“In the beginning our minds are like a beautiful white wall beside a busy road.  Things get splashed on them by careless drivers, especially during rain storms and adversity.  We only become impure when the mud sticks.  We aren’t only becoming impure by sin, but also through the unavoidable processes of mortal existence.  To embrace the dirt as being a part of our structure is to not understand our true identity as spirit beings, or our true potential.  To be able to view these smudges as pollution that is foreign to our most intrinsic goodness is to strip them of their power and to coat our souls with spiritual Teflon.” (p. 310)

And this is his challenge: cast off the mud and line our souls with goodness and purity.  This, after all, is what being a Christian is all about.  This is what Jesus challenges us to do in the Sermon on the Mount.  And even today, modern prophets spare nothing in directing Latter-day Saints to pursue the good, to “choose the right.”

But how many see that all of this counsel, rather than being an end in itself, is, in fact, a means to an end?  And if that end is citizenship in Zion, in fellowship with Heavenly Father and with Jesus Christ, then all the sacrifice is certainly worthwhile.

As with the writings of Nibley and others, this book may be a bit heavy for those not accustomed to serious, non-fluff Mormon studies.  Pontius has put his all into this book.  Exploring every aspect of what it means to be a Zion Society, and not a bit reluctant to address those aspects of Zion that are hardly ever discussed in Mormon circles, this book becomes a virtual training manual for those desiring entrance into Zion.
This is a very fine work, meriting reading by scholars and laypeople alike.

Jeffrey Needle
Association for Mormon Letters

(ps - you should read this book and let's talk about it!)

~ Signing off, see you in 10 days! ~

The Spirit of Revelation

Revelation - sometimes the inspiration comes on like a light switch, other times it's gradual like a sunrise.
A nice video here, it's a compilation of one of my all time favorite talks ever by Elder Jeffrery R. Holland - "Cast Not Away Therefore Your Confidence". That video didn't show the parts that most influenced me or inspired me (see here for my favorite parts), but what a great talk. Here's the entire text of the address.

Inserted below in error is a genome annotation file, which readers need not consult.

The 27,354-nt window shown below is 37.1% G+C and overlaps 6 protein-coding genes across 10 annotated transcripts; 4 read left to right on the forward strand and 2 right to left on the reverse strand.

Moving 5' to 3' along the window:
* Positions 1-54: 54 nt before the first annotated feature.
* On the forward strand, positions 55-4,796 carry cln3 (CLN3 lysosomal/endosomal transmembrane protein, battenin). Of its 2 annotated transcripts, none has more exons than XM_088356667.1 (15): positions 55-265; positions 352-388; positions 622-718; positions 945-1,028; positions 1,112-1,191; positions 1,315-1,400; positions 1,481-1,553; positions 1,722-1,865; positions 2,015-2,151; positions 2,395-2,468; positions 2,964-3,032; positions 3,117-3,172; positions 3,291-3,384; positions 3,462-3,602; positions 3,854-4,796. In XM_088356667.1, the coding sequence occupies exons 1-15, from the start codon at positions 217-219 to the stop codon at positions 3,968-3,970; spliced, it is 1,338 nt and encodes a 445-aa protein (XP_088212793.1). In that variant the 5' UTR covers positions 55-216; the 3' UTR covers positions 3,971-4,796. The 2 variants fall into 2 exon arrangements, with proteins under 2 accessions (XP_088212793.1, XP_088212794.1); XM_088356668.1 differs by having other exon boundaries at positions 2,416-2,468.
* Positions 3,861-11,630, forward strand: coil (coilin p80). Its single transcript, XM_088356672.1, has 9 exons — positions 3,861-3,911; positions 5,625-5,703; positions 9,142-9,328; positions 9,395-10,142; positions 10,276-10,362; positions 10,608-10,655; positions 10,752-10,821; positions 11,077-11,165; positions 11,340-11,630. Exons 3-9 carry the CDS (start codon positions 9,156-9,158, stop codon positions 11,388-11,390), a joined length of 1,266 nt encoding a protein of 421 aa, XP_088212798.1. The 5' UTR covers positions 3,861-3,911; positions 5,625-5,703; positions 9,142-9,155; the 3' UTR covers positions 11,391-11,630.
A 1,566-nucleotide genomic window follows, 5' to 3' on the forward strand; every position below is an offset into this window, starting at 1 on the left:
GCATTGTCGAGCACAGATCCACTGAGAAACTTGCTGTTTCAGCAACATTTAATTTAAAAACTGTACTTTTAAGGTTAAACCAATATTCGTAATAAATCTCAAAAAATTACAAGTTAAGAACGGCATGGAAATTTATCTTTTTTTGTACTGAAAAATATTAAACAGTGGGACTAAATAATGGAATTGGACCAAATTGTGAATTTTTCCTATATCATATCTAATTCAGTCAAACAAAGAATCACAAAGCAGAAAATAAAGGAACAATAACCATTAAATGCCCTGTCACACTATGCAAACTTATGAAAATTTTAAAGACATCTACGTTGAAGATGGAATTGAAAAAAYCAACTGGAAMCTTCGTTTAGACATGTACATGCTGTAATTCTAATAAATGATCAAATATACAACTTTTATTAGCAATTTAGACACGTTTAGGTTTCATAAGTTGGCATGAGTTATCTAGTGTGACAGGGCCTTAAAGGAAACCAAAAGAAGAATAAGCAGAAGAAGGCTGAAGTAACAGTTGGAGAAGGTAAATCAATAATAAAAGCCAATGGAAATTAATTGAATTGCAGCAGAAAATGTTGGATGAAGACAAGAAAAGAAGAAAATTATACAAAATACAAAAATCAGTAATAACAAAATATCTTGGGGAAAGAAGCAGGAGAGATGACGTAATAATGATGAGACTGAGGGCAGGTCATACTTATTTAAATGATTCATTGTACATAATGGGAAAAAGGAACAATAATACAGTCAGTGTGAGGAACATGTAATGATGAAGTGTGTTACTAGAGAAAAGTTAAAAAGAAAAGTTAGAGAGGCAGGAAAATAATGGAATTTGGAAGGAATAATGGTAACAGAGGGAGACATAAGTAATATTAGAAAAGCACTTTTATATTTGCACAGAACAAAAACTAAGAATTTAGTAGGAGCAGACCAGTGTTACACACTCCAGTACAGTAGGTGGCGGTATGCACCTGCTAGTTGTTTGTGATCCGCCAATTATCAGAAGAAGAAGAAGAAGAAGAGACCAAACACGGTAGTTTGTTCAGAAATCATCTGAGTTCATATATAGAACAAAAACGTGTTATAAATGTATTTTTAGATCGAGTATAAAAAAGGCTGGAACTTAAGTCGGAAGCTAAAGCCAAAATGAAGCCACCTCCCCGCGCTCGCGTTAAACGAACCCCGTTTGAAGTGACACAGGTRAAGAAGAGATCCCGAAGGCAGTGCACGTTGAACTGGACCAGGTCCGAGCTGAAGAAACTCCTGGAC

Another favorite part of that talk was him bringing to our attention an interesting thing: why does the Lord uses the crossing of the Red Sea as the classic example of a revelation? He explains:

Virtually everyone in the room knows the formula for revelation given in section 9 of the Doctrine and Covenants--you know, the verses about studying it out in your mind and the Lord promising to confirm or deny. What most of us don't read in conjunction with this is the section that precedes it--section 8. In that revelation the Lord defined revelation:

I will tell you in your mind and in your heart, by the Holy Ghost, which shall come upon you and which shall dwell in your heart. [I love the combination there of both mind and heart. God will teach us in a reasonable way and in a revelatory way--mind and heart combined, by the Holy Ghost.] Now, behold, this is the spirit of revelation; behold, this is the spirit by which Moses brought the children of Israel through the Red Sea on dry ground. [D&C 8:2–3]

Question: Why would the Lord use the example of crossing the Red Sea as the classic example of "the spirit of revelation"? Why didn't he use the First Vision? Or the example from the book of Moses we just used? Or the vision of the brother of Jared? Well, he could have used any of these, but he didn't. Here he had another purpose in mind.

Usually we think of revelation as information. Just open the books to us, Lord, like: What was the political significance of the Louisiana Purchase or the essence of the second law of thermodynamics? It is obvious that when you see those kinds of questions on a test paper, you need revelation. Someone said prayer will never be eliminated from the schools so long as there are final examinations. But aside from the fact that you probably aren't going to get that kind of revelation--because in this Church we do not believe in ex nihilo creation, especially in exams--this is too narrow a concept of revelation. May I suggest how section 8 broadens our understanding of section 9, particularly in light of these "fights of affliction" that Paul spoke of and that I have been discussing.

First of all, revelation almost always comes in response to a question, usually an urgent question--not always, but usually. In that sense it does provide information, but it is urgently needed information, special information. Moses' challenge was how to get himself and the children of Israel out of this horrible predicament they were in. There were chariots behind them, sand dunes on every side, and just a lot of water immediately ahead. He needed information all right--what to do--but it wasn't a casual thing he was asking. In this case it was literally a matter of life and death.